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Let PD stand for projective determinacy, and consider the two claims:

(1) For each n=1,2,..., Con(ZFC+PD) implies Con(ZFC + there are n Woodin cardinals)

(2) Con(ZFC+PD) implies Con(ZFC + there are infinitely many Woodin cardinals).

Clearly (2) implies (1).

As far as I know, (1) is true, and I have seen casual claims that (2) is true, but I am not sure such claims can be substantiated.

Can someone confirm these please? References to the literature would be of great help.

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It is also mentioned in mathoverflow.net/questions/73121/… So let us wait for Joel to give the reference. ;) –  The User Jun 20 '13 at 20:42

1 Answer 1

up vote 16 down vote accepted

(2) is false. (1) is true. In fact, $\mathsf{ZFC}+\mathsf{PD}$ (with $\mathsf{PD}$ stated as an axiom schema) implies that for every $n$ there is an inner model of $\mathsf{ZFC}$ with $n$ Woodin cardinals. Also, $\mathsf{ZFC}+\mathsf{PD}$ is equiconsistent with the theory that result from adding to $\mathsf{ZFC}$ the axiom schema, the $n$-th axiom of which states that there are $n$ Woodin cardinals.

This theory, in turn, is strictly weaker than $\mathsf{ZFC}+$"there are infinitely many Woodin cardinals", where of course the latter can be stated as $\forall n\,($there are $n$ Woodin cardinals$)$. This theory is equiconsistent with $\mathsf{ZFC}+L(\mathbb R)\models\mathsf{AD}$ or, if you prefer, with $\mathsf{ZF}+\mathsf{AD}$.

You can think of the difference this way: $\mathsf{PD}$ is only determinacy for sets of reals in $L_{\omega+1}(\mathbb R)$, which is far from determinacy for all sets of reals in $L(\mathbb R)$.

The paper

Peter Koellner, and W. Hugh Woodin. Large cardinals from determinacy. In Handbook of set theory. Vols. 1, 2, 3, Matthew Foreman, and Akihiro Kanamori, eds, pp. 1951–2119, Springer, Dordrecht, 2010. MR2768702,

states the difference nicely, in Theorems 8.2 and 8.3:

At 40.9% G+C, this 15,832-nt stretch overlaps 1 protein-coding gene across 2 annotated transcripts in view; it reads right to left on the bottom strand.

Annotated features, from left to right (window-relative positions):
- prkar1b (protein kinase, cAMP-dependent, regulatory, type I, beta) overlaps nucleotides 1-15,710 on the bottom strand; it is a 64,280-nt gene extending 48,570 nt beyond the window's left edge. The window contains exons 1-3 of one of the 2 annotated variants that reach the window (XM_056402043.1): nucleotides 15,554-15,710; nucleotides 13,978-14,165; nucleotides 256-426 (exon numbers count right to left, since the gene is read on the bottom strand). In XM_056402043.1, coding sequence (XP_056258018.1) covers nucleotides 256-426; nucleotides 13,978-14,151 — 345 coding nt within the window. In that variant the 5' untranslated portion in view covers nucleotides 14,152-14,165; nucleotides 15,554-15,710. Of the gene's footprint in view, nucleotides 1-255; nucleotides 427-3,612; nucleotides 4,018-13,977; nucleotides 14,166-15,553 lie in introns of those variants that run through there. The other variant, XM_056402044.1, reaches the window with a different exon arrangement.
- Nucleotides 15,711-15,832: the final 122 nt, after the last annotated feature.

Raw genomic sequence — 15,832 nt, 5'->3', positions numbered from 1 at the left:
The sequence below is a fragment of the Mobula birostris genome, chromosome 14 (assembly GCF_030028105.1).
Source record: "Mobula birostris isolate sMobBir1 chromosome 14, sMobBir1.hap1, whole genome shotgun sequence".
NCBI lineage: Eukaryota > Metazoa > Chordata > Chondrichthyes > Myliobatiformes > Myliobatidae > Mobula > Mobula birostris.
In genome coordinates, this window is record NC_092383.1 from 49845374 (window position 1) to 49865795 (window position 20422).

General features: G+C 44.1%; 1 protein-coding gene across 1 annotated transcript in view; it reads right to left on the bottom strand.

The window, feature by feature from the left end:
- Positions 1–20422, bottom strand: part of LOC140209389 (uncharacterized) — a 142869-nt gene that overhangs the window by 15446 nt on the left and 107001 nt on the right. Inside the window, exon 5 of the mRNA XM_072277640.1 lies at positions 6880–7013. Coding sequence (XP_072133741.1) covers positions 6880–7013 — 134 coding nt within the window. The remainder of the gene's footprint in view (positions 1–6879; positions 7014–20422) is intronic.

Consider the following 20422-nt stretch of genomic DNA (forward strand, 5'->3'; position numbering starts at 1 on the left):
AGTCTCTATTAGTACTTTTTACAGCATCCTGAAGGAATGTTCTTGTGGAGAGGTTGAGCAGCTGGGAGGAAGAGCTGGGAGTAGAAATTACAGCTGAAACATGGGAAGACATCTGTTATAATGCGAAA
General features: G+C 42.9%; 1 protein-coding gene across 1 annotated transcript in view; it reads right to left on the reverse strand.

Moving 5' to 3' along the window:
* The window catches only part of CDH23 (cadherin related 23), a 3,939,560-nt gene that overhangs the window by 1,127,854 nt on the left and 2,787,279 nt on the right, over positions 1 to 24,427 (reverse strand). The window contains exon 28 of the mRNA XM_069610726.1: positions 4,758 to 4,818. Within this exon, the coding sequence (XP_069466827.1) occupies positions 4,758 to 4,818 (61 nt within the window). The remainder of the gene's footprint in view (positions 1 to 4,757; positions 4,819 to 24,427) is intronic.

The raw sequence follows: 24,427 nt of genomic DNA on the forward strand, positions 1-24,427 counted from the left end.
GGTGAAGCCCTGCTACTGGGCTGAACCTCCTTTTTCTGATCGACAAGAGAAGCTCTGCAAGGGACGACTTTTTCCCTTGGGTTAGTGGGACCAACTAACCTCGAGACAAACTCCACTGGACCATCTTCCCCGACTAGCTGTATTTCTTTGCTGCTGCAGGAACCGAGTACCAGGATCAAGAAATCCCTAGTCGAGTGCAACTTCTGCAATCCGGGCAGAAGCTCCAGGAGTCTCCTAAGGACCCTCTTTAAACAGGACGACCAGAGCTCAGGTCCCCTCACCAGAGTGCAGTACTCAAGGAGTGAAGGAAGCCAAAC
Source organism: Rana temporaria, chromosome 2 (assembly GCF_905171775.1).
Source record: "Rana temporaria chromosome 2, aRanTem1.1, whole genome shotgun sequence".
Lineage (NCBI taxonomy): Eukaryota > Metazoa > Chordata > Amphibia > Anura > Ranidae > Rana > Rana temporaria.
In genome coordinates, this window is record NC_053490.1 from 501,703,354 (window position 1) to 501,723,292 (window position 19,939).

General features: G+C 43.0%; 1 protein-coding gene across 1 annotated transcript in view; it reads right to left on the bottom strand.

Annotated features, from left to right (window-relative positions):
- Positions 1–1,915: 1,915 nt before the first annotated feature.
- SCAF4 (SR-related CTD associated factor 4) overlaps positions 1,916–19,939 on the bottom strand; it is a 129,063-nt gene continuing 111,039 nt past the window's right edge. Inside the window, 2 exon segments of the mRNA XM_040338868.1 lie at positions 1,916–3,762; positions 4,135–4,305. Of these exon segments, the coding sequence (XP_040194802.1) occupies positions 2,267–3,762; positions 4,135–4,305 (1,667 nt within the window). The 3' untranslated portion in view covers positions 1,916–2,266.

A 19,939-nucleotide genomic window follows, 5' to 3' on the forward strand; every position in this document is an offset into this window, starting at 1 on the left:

8.2 Theorem. The following are equivalent: 1. $\mathsf{PD}$ (Schematic). 2. For every $n \lt \omega$, there is a fine-structural, countably iterable inner model $M$ such that $M\models$ There are $n$ Woodin cardinals.

8.3 Theorem. The following are equivalent: 1. $\mathsf{AD}^{L(\mathbb R)}$. 2. In $L(\mathbb R)$, for every set $S$ of ordinals, there is an inner model $M$ and an $\alpha<\omega_1$ such that $S\in M$ and $M \models \alpha$ is a Woodin cardinal.

This section of the paper is a survey, but proofs of this can be found in several places. I suggest

Ralf Schindler, and John Steel. The core model induction. Preprint, April 12, 2013,

though it has many prerequisites and is perhaps not the easiest source for these results, but it illustrates precisely the role of inner model theory at the level of Woodin cardinals in establishing these equivalences (or any consistency strength lower bounds that lie at the level of determinacy), and how both $\mathsf{PD}$ and $\mathsf{AD}^{L(\mathbb R)}$ are but natural stopping points of a much longer hierarchy.

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Super - many thanks! The third paragraph in your answer was especially illuminating (I was aware of most of the results above and the Koellner-Woodin article, but in a casual way). Your answer is important because on multiple occasions I have come across sloppy statements claiming equiconsistency (or even equivalence) of PD with the existence of infinitely many Woodin cardinals. –  Dave Albert Jun 20 '13 at 21:51
    
Glad I could help. –  Andres Caicedo Jun 20 '13 at 22:07

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